"I Want to Be an Evangelist"
Ghukato uses every opportunity to tell his non-Adventist classmates about his hope in Jesus’ Second Coming.
To Sabbath School teachers: This story is for Sabbath, Aug. 12. Click here for photos to share while telling the mission story.
Sixteen-year-old Ghukato [pronounced: goo-KAH-toh], a student in northeast India, wants to become an evangelist one day.
But he isn’t waiting to finish school to share Jesus’ love with others. Ghukato uses every opportunity to tell his non-Adventist classmates about his hope in Jesus’ Second Coming. He offers to study the Bible with them if they’re interested.
Ghukato says he hasn’t been able to stop talking about Jesus since he was baptized when he was 13.
“I want to become an evangelist,” he says with an eager smile.
The Young Lighthouse
Ghukato’s parents joined the Seventh-day Adventist Church after attending evangelistic meetings when Ghukato was 9.
Both he and his brother, who is two years younger, study at Nagaland Adventist School, a K-12 day school in a remote corner of northeastern India.
The school has 204 students, many of whom come from Christian families who are not Adventist.
Ghukato likes the spiritual activities on campus. He especially likes the first class every morning when students sing, pray, and read the Bible together.
Ghukato’s teachers are impressed when they see the boy helping other students with their homework and sharing his faith with them whenever the opportunity arises.
One teacher said, “He not only attends the church services regularly, but he also invites his non-Adventist friends to attend the church services with him, and many do.”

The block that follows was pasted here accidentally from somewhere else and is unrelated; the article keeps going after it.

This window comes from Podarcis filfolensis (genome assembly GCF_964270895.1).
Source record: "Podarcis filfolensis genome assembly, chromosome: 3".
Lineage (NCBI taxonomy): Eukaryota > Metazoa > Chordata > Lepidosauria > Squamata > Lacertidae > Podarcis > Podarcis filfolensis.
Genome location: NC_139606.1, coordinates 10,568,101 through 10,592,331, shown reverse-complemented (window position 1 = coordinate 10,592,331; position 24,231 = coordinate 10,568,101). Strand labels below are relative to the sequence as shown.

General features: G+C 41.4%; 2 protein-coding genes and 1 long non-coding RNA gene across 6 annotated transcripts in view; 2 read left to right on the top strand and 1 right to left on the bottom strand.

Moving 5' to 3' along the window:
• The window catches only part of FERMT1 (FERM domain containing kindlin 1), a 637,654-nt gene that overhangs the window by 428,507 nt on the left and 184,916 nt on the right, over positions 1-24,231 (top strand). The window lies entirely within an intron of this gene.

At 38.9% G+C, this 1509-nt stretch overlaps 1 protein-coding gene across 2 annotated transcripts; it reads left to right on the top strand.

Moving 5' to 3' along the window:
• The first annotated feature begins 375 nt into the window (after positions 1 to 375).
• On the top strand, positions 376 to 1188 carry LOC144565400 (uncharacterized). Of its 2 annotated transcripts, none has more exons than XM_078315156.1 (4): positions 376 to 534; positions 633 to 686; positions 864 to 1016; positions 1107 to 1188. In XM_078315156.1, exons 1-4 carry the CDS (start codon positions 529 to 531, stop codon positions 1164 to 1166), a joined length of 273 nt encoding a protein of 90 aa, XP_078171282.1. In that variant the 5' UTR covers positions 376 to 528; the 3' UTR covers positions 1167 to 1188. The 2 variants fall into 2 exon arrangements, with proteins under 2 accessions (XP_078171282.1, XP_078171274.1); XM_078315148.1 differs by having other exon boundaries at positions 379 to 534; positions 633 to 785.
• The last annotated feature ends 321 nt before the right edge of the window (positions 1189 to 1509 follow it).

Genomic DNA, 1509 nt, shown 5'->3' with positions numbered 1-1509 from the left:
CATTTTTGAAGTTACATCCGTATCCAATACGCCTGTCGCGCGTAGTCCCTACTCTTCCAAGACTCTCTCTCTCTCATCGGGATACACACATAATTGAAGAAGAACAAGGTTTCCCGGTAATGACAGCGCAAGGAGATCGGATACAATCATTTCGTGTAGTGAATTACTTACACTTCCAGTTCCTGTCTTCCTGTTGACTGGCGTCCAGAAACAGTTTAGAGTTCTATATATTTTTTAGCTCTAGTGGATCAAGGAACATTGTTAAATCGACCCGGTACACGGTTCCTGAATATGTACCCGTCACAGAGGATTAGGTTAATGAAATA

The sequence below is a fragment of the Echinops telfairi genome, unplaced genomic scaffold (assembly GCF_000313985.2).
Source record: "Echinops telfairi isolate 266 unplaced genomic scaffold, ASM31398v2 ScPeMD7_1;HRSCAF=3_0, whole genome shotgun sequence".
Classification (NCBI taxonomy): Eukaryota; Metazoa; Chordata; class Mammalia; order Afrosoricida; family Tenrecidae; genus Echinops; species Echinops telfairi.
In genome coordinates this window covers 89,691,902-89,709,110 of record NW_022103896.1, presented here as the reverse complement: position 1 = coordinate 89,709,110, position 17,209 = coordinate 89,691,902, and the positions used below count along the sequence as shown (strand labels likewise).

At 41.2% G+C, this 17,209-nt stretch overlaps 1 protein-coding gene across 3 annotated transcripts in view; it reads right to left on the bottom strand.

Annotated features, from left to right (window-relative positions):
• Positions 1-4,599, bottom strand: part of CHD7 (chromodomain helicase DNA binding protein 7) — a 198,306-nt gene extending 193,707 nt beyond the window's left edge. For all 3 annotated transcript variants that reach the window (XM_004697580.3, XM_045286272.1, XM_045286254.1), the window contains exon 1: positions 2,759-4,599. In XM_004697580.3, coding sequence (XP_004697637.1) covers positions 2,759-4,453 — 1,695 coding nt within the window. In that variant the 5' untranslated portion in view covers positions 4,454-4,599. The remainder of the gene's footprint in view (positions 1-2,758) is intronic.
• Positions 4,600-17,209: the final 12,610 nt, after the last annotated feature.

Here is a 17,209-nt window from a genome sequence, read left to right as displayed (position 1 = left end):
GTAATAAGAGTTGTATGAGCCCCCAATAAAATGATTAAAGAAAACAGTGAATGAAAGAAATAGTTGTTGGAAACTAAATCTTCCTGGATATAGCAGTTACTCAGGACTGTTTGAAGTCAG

Ghukato has found that it isn’t always easy to share his faith. The parents of some of his classmates don’t want their children attending the campus church on Saturday. But Ghukato keeps inviting them to church anyway.
Despite the rejections he sometimes receives, Ghukato keeps the invitation open by saying: “It’s OK. But if you can come sometimes, please come.”
The open invitation has brought several friends to church, including one who asked to be baptized.
Ghukato said, “I gave him Bible studies, but his parents refused to let him be baptized.”
Another friend got into trouble for visiting the church. When his parents found out, they refused to allow him to go again.
Refusals don’t discourage Ghukato. He just finds others with whom he can be friends, sometimes away from the school campus.
At a local supermarket, he befriended a worker named Albert.
He and Albert have talked about Adventists and the Sabbath. Albert has said he is too busy for church, but he happily accepts the Adventist World magazine and other religious literature that Ghukato offers him.
Ghukato’s love for God started at home, and Ghukato continues to make home a priority.
When his mother became ill and was unable to clean the church on the school’s campus, he urged her to stay in bed until she was well.
When she again tried to get up and go to the church to clean, Ghukato hid the church key until he was able to go in her place.
He quietly cleaned the church for her until she was able to do it again.
Helping His School Expand
Asked about the school’s greatest need, Ghukato immediately declared that students need their own dormitories, and that’s true.
At this point the school is a day school. But if it had dormitories, many more students could come to study there. The Thirteenth Sabbath Offering will help the school build a dormitory for girls. But the school plans to raise enough money to build a boys’ dormitory as well.
Ghukato says both dormitories are important because many children who would like to study at the school cannot make the daily commute.
Ghukato said he wants nothing more than to be ready and waiting when Jesus comes. His favorite Bible verse is Matthew 24:42, where Jesus says, “Watch therefore, for you do not know what hour your Lord is coming.”
Please remember the Nagaland Seventh-day Adventist School in your prayers and give generously to the Thirteenth Sabbath Offering.